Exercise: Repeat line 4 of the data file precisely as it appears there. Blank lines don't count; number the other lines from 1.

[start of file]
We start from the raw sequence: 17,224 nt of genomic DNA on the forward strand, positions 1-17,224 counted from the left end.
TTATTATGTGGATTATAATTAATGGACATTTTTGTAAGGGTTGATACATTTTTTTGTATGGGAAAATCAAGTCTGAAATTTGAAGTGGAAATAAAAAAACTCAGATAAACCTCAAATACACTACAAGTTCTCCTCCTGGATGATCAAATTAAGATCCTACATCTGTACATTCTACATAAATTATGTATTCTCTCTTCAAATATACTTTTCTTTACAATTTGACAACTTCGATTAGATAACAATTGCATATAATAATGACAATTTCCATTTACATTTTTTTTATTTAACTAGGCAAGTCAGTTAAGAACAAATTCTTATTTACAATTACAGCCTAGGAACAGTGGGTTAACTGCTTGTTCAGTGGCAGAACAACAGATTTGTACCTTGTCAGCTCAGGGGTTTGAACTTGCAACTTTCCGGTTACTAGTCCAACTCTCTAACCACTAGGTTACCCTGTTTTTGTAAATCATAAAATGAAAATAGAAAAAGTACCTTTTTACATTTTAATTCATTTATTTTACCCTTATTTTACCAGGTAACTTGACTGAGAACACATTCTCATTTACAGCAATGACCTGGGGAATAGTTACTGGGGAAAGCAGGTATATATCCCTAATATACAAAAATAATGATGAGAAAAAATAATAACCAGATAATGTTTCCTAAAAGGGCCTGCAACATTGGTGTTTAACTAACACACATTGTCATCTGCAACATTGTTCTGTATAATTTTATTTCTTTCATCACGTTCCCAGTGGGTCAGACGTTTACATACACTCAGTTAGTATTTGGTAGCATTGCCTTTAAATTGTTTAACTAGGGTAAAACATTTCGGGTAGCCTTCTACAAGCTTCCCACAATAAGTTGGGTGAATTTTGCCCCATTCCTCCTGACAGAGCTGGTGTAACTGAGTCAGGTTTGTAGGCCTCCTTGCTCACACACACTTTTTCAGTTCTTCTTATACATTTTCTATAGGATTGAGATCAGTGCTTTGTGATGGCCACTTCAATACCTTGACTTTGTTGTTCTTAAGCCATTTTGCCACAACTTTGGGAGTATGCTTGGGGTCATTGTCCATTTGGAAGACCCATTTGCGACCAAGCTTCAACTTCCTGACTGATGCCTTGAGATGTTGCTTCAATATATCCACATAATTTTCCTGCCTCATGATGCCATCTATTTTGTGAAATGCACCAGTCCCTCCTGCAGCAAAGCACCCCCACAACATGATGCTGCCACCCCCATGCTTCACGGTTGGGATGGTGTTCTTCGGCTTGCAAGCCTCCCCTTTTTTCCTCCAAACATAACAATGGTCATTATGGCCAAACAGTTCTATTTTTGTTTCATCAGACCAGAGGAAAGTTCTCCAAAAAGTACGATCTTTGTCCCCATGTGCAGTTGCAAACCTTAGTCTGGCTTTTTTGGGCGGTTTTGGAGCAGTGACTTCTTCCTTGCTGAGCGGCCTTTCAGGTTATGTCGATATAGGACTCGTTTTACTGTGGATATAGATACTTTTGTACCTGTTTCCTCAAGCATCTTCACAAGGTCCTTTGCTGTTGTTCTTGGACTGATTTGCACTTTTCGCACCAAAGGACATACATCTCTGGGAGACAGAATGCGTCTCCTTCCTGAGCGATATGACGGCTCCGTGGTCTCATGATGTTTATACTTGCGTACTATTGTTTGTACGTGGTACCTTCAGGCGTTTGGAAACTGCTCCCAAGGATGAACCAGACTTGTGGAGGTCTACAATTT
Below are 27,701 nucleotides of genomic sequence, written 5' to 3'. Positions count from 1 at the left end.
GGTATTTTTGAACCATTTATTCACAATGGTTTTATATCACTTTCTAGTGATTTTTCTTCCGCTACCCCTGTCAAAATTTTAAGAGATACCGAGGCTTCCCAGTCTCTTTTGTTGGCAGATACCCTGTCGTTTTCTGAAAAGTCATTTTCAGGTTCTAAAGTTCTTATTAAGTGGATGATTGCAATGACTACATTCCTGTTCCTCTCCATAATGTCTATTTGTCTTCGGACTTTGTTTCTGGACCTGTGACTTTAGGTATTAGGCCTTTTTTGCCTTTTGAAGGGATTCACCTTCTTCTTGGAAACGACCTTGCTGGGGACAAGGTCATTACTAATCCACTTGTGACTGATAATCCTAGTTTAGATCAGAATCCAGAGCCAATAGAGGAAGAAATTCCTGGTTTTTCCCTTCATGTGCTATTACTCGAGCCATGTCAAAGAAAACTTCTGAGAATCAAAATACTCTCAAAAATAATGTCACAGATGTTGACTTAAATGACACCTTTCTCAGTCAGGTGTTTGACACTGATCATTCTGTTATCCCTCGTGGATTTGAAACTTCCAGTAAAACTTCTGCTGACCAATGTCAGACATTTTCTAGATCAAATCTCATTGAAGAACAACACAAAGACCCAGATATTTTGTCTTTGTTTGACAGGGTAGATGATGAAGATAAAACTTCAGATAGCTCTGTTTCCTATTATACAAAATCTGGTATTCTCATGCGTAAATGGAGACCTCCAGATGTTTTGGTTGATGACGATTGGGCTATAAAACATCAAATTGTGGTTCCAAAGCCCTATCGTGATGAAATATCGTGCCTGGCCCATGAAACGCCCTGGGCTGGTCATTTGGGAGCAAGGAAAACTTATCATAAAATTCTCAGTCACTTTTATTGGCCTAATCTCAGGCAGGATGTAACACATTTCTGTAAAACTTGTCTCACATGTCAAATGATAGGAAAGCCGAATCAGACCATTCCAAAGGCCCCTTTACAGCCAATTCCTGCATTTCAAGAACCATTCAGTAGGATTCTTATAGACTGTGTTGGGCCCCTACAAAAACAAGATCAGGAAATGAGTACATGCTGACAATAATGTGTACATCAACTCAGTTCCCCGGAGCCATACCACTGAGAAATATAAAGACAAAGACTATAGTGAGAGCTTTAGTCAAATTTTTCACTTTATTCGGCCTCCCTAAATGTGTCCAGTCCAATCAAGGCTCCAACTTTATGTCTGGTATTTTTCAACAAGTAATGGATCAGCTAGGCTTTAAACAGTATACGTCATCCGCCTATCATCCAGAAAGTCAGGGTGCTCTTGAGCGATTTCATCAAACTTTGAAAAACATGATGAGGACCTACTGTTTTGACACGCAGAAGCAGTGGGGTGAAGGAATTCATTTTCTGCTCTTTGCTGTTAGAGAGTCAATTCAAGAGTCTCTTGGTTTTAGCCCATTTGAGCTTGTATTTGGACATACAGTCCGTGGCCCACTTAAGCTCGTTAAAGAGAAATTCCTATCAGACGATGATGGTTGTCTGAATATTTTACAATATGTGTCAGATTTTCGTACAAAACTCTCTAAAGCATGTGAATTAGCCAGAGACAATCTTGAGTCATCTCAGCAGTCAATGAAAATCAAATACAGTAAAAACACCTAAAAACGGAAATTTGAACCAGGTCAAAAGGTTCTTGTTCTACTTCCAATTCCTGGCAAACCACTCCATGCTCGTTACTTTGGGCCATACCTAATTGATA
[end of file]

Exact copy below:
GGTATTTTTGAACCATTTATTCACAATGGTTTTATATCACTTTCTAGTGATTTTTCTTCCGCTACCCCTGTCAAAATTTTAAGAGATACCGAGGCTTCCCAGTCTCTTTTGTTGGCAGATACCCTGTCGTTTTCTGAAAAGTCATTTTCAGGTTCTAAAGTTCTTATTAAGTGGATGATTGCAATGACTACATTCCTGTTCCTCTCCATAATGTCTATTTGTCTTCGGACTTTGTTTCTGGACCTGTGACTTTAGGTATTAGGCCTTTTTTGCCTTTTGAAGGGATTCACCTTCTTCTTGGAAACGACCTTGCTGGGGACAAGGTCATTACTAATCCACTTGTGACTGATAATCCTAGTTTAGATCAGAATCCAGAGCCAATAGAGGAAGAAATTCCTGGTTTTTCCCTTCATGTGCTATTACTCGAGCCATGTCAAAGAAAACTTCTGAGAATCAAAATACTCTCAAAAATAATGTCACAGATGTTGACTTAAATGACACCTTTCTCAGTCAGGTGTTTGACACTGATCATTCTGTTATCCCTCGTGGATTTGAAACTTCCAGTAAAACTTCTGCTGACCAATGTCAGACATTTTCTAGATCAAATCTCATTGAAGAACAACACAAAGACCCAGATATTTTGTCTTTGTTTGACAGGGTAGATGATGAAGATAAAACTTCAGATAGCTCTGTTTCCTATTATACAAAATCTGGTATTCTCATGCGTAAATGGAGACCTCCAGATGTTTTGGTTGATGACGATTGGGCTATAAAACATCAAATTGTGGTTCCAAAGCCCTATCGTGATGAAATATCGTGCCTGGCCCATGAAACGCCCTGGGCTGGTCATTTGGGAGCAAGGAAAACTTATCATAAAATTCTCAGTCACTTTTATTGGCCTAATCTCAGGCAGGATGTAACACATTTCTGTAAAACTTGTCTCACATGTCAAATGATAGGAAAGCCGAATCAGACCATTCCAAAGGCCCCTTTACAGCCAATTCCTGCATTTCAAGAACCATTCAGTAGGATTCTTATAGACTGTGTTGGGCCCCTACAAAAACAAGATCAGGAAATGAGTACATGCTGACAATAATGTGTACATCAACTCAGTTCCCCGGAGCCATACCACTGAGAAATATAAAGACAAAGACTATAGTGAGAGCTTTAGTCAAATTTTTCACTTTATTCGGCCTCCCTAAATGTGTCCAGTCCAATCAAGGCTCCAACTTTATGTCTGGTATTTTTCAACAAGTAATGGATCAGCTAGGCTTTAAACAGTATACGTCATCCGCCTATCATCCAGAAAGTCAGGGTGCTCTTGAGCGATTTCATCAAACTTTGAAAAACATGATGAGGACCTACTGTTTTGACACGCAGAAGCAGTGGGGTGAAGGAATTCATTTTCTGCTCTTTGCTGTTAGAGAGTCAATTCAAGAGTCTCTTGGTTTTAGCCCATTTGAGCTTGTATTTGGACATACAGTCCGTGGCCCACTTAAGCTCGTTAAAGAGAAATTCCTATCAGACGATGATGGTTGTCTGAATATTTTACAATATGTGTCAGATTTTCGTACAAAACTCTCTAAAGCATGTGAATTAGCCAGAGACAATCTTGAGTCATCTCAGCAGTCAATGAAAATCAAATACAGTAAAAACACCTAAAAACGGAAATTTGAACCAGGTCAAAAGGTTCTTGTTCTACTTCCAATTCCTGGCAAACCACTCCATGCTCGTTACTTTGGGCCATACCTAATTGATA